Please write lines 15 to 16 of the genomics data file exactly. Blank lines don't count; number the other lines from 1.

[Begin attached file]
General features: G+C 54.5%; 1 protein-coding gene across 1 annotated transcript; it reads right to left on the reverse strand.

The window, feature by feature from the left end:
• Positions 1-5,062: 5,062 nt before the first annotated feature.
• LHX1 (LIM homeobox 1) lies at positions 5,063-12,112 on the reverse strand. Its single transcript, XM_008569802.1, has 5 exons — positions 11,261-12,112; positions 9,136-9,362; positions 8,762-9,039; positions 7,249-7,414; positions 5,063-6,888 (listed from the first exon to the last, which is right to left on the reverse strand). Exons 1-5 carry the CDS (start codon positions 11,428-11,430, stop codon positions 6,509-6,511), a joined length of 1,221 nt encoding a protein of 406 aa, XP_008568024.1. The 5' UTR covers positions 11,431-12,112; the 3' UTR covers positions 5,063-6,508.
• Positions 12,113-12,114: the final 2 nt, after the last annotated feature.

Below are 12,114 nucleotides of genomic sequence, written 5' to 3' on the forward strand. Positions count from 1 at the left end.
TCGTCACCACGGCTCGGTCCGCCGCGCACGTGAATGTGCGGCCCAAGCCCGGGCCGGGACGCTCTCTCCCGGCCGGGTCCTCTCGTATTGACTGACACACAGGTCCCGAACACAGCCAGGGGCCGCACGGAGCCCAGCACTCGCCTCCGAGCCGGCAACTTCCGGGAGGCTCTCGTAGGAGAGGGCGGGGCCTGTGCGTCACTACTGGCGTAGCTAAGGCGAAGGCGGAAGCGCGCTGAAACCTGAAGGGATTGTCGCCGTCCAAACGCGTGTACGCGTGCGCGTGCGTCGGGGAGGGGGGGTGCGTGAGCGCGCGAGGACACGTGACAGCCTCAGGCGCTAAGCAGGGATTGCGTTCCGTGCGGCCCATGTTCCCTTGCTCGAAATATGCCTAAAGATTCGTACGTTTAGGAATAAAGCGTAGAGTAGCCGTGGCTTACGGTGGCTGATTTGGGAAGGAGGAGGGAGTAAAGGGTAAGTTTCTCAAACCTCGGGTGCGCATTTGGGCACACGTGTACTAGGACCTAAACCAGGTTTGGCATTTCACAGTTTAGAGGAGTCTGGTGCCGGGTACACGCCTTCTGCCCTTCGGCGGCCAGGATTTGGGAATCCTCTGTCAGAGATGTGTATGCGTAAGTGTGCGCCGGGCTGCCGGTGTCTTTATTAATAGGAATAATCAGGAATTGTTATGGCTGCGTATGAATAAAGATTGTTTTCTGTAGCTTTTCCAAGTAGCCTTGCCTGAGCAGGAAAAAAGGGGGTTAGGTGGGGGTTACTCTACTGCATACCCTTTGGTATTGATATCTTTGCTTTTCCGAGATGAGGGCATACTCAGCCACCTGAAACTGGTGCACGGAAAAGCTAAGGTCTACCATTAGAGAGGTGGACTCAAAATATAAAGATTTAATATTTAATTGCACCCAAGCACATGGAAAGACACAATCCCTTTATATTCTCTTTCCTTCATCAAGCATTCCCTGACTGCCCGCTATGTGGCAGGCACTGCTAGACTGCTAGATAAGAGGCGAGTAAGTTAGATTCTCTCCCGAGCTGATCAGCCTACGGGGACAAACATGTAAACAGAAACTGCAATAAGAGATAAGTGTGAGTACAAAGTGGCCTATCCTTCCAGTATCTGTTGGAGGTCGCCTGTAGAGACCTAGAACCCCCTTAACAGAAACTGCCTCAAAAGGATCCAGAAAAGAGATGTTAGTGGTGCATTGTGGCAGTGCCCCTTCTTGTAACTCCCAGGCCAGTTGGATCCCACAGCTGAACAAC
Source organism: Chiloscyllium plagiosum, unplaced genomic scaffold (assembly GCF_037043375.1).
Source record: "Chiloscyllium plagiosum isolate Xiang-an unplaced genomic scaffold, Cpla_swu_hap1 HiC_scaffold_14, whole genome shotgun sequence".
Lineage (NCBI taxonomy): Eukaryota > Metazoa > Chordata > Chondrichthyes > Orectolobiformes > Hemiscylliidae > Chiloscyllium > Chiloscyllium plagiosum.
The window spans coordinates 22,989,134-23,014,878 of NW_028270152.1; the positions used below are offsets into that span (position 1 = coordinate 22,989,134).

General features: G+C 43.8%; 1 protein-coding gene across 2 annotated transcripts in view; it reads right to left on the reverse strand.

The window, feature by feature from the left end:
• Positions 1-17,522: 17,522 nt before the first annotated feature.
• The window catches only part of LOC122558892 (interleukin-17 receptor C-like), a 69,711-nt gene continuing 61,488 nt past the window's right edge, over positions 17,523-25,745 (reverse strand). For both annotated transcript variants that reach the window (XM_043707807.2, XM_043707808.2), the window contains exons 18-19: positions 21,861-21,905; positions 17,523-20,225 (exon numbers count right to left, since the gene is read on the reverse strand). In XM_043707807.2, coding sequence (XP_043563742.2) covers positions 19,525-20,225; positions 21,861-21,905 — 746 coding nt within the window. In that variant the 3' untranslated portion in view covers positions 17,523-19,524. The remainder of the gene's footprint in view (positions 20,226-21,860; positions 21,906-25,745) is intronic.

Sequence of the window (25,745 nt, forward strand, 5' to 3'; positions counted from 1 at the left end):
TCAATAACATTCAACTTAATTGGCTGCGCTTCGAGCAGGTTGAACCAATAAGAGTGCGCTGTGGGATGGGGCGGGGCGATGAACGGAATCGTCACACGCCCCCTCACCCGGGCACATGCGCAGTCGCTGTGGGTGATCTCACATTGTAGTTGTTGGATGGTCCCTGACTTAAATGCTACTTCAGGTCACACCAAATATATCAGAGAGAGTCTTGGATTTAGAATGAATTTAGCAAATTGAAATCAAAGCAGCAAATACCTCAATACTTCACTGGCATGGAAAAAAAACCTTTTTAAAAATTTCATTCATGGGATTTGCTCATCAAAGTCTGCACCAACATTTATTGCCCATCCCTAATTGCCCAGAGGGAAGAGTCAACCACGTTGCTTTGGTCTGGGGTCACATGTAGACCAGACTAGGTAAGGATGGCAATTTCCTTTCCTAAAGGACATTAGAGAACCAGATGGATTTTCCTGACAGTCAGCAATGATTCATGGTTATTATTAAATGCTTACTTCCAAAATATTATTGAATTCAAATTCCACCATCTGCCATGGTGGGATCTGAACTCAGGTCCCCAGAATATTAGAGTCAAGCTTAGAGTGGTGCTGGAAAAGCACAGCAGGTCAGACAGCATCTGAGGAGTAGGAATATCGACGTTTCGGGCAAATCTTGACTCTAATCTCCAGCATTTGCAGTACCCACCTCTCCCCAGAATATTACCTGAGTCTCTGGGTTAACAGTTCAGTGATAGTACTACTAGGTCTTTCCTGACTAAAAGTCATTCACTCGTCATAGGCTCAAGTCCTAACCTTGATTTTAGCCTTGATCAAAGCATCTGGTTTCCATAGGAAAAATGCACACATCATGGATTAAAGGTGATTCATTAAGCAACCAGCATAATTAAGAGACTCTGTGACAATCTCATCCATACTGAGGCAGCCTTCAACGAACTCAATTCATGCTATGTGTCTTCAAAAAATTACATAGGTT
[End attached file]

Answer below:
• The window catches only part of LOC122558892 (interleukin-17 receptor C-like), a 69,711-nt gene continuing 61,488 nt past the window's right edge, over positions 17,523-25,745 (reverse strand). For both annotated transcript variants that reach the window (XM_043707807.2, XM_043707808.2), the window contains exons 18-19: positions 21,861-21,905; positions 17,523-20,225 (exon numbers count right to left, since the gene is read on the reverse strand). In XM_043707807.2, coding sequence (XP_043563742.2) covers positions 19,525-20,225; positions 21,861-21,905 — 746 coding nt within the window. In that variant the 3' untranslated portion in view covers positions 17,523-19,524. The remainder of the gene's footprint in view (positions 20,226-21,860; positions 21,906-25,745) is intronic.

Sequence of the window (25,745 nt, forward strand, 5' to 3'; positions counted from 1 at the left end):